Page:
When is too much…too much? The Exhaustion of Failure in Shteyngart’s Little-Failure-Ad-Campaign


Ok.  Its good to know what someone is doing, but when is too much…too much?  And what happens when what he or she is saying is not particularly that insightful?

When it comes to the schlemiel, there is a limit.   Every good writer knows that.  Overkill doesn’t do the schlemiel well.  This is what I fail to see in the Gary Shteyngart’s ad campaign to promote his work.  The content of this endless series of faux pas – inside of interviews, a film trailer, the pages of memoir that he sent to the New York Times, endless praise in this or that newspaper, where we see the ironic little immigrant failure foregrounded – is too obvious and cliche.  It is overplayed and it actually reduces the schlemiel character to the endless repetition of bad jokes.   To be sure, I turn to literature so I don’t have to see all the schlemiel characters that Will Farell, Seth Rogen, and Ben Stiller do so well.  I don’t want to find Hollywood in a schlemiel novel (or a schlemiel memoir).  And I don’t want to hear the a self-congratulatory and slightly snarky tone that I so often find on the pages of New York Magazine.

When I see all of this, I realize what I don’t like.  What I want to see is a schlemiel that is far from New York Hipsterdom and Hollywood comedy.   And I have recently found this in the pages of Bernard Malamud’s novel A New Life.  What I discovered is that, not too long ago, the American schlemiel was a character who, though comic, was trying to seriously start a “new life.”  Shteyngart mimes this process in much of his work.

The life that his characters live or end off with in nearly every novel is, as I pointed out elsewhere “normal” or else lived in yearning of returning to New York.  The end is lacking believability because the characters are either too normal or too ridiculous in their life.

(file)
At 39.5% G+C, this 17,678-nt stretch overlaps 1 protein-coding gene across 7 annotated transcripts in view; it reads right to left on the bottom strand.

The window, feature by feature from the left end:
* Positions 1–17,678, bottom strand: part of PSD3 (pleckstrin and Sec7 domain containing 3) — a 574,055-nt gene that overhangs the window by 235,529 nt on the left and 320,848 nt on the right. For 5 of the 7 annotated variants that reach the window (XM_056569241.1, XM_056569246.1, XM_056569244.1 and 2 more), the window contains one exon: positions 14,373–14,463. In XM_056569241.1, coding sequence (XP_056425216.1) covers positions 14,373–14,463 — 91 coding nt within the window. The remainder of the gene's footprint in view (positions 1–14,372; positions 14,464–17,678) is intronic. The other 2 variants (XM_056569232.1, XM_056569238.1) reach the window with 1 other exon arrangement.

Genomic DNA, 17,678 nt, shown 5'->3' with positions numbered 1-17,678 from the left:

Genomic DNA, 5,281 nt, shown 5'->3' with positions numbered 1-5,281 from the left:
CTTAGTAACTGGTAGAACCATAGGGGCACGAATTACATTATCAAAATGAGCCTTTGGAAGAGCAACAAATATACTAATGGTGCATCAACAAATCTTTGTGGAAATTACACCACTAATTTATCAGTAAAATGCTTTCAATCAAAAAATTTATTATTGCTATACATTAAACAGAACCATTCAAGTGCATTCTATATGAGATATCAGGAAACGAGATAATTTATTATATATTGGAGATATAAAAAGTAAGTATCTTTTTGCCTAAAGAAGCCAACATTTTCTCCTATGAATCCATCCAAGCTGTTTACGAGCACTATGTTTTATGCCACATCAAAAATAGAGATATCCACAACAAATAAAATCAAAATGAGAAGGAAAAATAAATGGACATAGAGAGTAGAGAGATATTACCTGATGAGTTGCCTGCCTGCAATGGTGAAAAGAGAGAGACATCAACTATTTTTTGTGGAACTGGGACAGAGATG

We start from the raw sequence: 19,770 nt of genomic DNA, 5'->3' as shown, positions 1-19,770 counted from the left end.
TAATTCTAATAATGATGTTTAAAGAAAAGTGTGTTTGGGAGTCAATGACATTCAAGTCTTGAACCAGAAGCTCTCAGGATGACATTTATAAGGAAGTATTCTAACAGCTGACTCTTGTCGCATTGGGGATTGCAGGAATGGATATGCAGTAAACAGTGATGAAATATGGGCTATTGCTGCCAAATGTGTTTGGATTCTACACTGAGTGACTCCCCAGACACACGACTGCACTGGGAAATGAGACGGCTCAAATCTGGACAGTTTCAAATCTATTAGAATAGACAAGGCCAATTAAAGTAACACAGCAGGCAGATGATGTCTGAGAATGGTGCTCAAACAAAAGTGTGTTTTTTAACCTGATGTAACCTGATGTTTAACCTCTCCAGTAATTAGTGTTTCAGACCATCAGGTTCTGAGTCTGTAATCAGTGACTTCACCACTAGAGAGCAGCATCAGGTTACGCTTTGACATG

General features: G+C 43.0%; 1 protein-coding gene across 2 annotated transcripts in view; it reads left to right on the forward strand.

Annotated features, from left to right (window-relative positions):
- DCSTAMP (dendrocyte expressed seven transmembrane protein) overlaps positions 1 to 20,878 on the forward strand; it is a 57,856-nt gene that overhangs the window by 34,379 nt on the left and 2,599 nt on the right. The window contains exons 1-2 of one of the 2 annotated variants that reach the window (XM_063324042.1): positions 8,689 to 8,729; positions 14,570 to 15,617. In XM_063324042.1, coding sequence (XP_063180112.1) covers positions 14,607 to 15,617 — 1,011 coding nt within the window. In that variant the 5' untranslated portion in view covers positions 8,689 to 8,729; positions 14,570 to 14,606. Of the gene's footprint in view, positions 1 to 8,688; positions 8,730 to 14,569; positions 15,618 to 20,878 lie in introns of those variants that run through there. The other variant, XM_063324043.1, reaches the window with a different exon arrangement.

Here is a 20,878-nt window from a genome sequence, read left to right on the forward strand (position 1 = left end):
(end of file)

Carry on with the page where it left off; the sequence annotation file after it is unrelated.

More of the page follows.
In Malamud’s A New Life, the main character Levin is much more believable.  His schlemiel character touches deep on the life of the male American Jew.   The failures of Levin are not too caricatured.   They feel like real failures.

In taking himself as his subject, Shteyngart’s failures are caricatured.   They are truly silly.  Though animated, they are about as interesting as the next article on your facebook feed.

A recent cartoon interview with Shtyengart is a case in point.


The ironic line that gives it all away happens when Shteyngart jokingly tells us that:

Inside the little clown was an angry kid trying to get out.  Had I been bigger I would have been some kind of bully. 

And the punch line:

Thank God for my tiny frame.

What we are left with is a Jew whose body limits his inner anger.  He doesn’t have the frame to be a man.  The joke is obvious and it makes the Jewish body into a pathetic site of failure.

What’s lost in all this is Levin, Malamud’s schlemiel.  When I think of Levin, I don’t think of his body.  I think in terms of his desire for something better than what he has experienced in his life.  He is a schlemiel because the life he ends up with is new but not in the way he expected.  He often makes the wrong choices, but not always.  He is not a pathetic failure, nor does he endlessly play on failure.  Levin seems to be on, but he’s  just a little off.   Nonetheless, he does have some minor triumphs.  And these are meaningful.  The treatment of failure in American life (for a Jew) is much more believable, humbling, and meaningful.  Malamud’s schlemiel is someone who I can identify with: his failures, real enough, hit on something common to many American Jews – even I, who was born from a different generation than Malamud, find something more resonant in his schlemiels (something that really is about being a Jew and being a failure).

Shteyngart is my age.  We come from the same time, but we come from different countries.  And, more importantly, we have a different understanding of the schlemiel.

Though I have spent a lot of time writing on his work, I always felt that this treatment of the Jewish-American schlemiel was missing something.  I couldn’t identify with his schlemiels as I could with Roth, Bellow, or Malamud’s.   In Levin, Herzog, and Portnoy there is a serious engagement with the link between an American, a Jew, and a schlemiel. Their schlemiels have given me insight into how Jewish schlemiels are locked into different identity-crises: one’s that matter.

The fact that the Jews survives this crisis while at the same time failing gives a deeper shade to the meaning of failure.  Shteyngart’s interviews and ads do the opposite.  In fact, watching them, I feel as if the schlemiel becomes more and more clichéd and empty.  Failure loses all of its content.